Since we often use electricity to convey energy from one location to another, it is important to be able to quantify and calculate the rate at which energy is delivered by an electric circuit. The rate at which energy transfers from one location to another is technically referred to as power (\(P\)), and it is typically measured in the unit of the watt (1 watt = 1 joule of energy per second of time).
The total amount of power (energy per unit time) carried by an electric current is proportional to the strength of that current as well as the amount of potential (voltage) between the poles of the electrical source. Thus, power is equal to the product of current and voltage in a formula called Watt’s Law:
\[P = I V\]
Where,
\(P\) = Power in watts (joules of energy per second of time)
\(I\) = Current in amperes
\(V\) = Voltage in volts
We may prove the correctness of this formula by verifying all the units of measurement agree:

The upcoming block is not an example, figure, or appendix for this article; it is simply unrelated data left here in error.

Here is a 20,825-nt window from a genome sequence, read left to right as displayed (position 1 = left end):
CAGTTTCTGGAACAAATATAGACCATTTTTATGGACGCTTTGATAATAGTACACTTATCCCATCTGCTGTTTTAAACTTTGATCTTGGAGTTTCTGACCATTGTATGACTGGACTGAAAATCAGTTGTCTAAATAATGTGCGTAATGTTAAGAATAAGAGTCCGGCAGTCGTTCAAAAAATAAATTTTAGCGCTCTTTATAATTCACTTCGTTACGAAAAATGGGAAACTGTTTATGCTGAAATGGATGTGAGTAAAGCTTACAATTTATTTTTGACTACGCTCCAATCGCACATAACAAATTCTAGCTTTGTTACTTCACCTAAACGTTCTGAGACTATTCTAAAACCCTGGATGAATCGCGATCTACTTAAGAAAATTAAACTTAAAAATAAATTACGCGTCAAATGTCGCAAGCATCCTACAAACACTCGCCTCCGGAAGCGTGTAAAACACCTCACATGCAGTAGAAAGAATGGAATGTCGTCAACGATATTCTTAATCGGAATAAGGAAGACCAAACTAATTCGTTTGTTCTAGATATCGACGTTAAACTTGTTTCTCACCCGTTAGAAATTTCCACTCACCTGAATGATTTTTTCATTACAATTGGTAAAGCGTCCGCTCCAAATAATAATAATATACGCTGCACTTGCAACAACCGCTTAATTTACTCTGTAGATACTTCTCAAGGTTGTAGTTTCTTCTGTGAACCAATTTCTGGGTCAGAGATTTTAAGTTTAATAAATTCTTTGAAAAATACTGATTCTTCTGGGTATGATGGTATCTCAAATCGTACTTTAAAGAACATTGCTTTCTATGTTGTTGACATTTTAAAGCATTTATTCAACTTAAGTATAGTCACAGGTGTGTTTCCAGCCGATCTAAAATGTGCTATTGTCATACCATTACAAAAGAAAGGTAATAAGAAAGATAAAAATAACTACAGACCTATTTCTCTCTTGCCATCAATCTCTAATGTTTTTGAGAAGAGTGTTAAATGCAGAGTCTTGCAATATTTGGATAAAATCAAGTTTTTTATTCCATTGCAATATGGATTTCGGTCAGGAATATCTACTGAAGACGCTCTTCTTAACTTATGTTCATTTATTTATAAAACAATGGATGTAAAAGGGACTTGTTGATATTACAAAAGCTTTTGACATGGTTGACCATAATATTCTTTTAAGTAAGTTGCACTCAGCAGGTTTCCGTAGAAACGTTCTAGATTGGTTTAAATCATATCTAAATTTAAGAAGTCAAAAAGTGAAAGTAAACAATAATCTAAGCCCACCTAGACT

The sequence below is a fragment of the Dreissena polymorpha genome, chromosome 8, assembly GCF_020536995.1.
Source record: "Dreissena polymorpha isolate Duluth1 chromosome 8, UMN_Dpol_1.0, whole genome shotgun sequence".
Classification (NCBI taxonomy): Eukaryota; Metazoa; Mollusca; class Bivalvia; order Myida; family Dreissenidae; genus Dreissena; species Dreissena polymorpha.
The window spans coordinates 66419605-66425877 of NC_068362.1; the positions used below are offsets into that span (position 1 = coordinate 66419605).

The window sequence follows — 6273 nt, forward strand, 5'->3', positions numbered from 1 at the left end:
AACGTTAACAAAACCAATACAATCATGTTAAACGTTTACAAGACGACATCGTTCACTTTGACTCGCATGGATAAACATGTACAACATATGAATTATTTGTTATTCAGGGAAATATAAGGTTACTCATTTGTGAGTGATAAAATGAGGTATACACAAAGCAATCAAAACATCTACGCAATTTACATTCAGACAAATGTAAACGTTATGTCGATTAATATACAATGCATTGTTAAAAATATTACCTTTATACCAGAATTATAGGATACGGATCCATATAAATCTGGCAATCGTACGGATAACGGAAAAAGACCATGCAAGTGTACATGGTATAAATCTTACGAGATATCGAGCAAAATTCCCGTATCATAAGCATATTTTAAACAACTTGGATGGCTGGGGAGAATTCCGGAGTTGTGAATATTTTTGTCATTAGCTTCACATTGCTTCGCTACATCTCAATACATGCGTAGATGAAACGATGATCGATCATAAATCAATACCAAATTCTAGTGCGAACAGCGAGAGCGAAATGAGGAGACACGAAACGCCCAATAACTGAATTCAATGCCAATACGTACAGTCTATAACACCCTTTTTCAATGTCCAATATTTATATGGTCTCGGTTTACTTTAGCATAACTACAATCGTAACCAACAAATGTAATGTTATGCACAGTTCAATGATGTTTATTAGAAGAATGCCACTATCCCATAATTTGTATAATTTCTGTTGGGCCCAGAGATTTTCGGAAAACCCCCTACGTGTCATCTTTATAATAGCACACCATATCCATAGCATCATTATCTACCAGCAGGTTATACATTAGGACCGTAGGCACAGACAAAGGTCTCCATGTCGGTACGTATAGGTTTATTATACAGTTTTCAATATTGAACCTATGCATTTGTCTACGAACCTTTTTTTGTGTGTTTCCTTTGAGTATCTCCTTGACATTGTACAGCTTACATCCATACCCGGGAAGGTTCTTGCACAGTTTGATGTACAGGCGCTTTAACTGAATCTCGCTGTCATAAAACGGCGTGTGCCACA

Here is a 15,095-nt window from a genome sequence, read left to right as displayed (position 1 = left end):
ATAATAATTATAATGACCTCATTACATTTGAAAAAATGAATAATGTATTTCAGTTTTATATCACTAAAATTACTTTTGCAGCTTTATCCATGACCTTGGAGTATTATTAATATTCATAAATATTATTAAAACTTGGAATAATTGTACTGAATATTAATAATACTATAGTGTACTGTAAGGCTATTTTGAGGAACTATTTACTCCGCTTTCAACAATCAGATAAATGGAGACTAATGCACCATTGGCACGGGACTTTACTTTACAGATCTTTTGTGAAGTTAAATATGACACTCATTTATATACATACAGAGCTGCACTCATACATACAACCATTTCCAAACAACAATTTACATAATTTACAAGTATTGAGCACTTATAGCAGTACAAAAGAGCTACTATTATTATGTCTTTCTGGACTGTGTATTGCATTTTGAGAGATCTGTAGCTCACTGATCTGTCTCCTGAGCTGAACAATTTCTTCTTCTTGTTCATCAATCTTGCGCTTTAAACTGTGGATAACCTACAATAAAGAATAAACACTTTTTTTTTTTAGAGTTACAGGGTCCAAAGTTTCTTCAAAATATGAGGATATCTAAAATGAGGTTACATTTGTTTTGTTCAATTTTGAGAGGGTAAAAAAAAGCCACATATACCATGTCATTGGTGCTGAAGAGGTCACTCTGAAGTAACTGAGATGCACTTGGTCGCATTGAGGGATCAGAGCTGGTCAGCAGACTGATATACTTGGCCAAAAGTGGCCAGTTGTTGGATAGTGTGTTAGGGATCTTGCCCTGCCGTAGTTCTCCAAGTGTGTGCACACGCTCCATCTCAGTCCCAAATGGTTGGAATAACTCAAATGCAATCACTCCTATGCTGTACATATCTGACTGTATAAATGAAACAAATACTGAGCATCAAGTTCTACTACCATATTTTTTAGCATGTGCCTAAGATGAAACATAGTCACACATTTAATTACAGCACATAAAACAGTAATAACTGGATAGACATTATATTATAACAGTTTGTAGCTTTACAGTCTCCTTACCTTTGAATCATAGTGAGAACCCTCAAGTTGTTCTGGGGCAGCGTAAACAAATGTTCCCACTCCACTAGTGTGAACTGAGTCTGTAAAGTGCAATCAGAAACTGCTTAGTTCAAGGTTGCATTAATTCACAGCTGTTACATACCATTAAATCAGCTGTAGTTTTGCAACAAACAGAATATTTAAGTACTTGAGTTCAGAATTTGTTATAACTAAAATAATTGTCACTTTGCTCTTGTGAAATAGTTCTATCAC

\[P = IV\]
\[[Watts] = [Amps] \times [Volts]\]
\[or\]
\[[W] = [A] \times [V]\]
\[\left[Joules \over Seconds \right] = \left[Coulombs \over Seconds \right] \times \left[Joules \over Coulombs \right]\]
\[or\]
\[\left[J \over s \right] = \left[C \over s \right] \times \left[J \over C \right]\]
Note how the basic units for power (joules per second) are indeed equal to the product of voltage (joules per coulomb) and current (coulombs per second). This process of checking for agreement between units of measurement in a physics formula is called dimensional analysis.
To learn more about electrical power, take a look at our other articles and resources: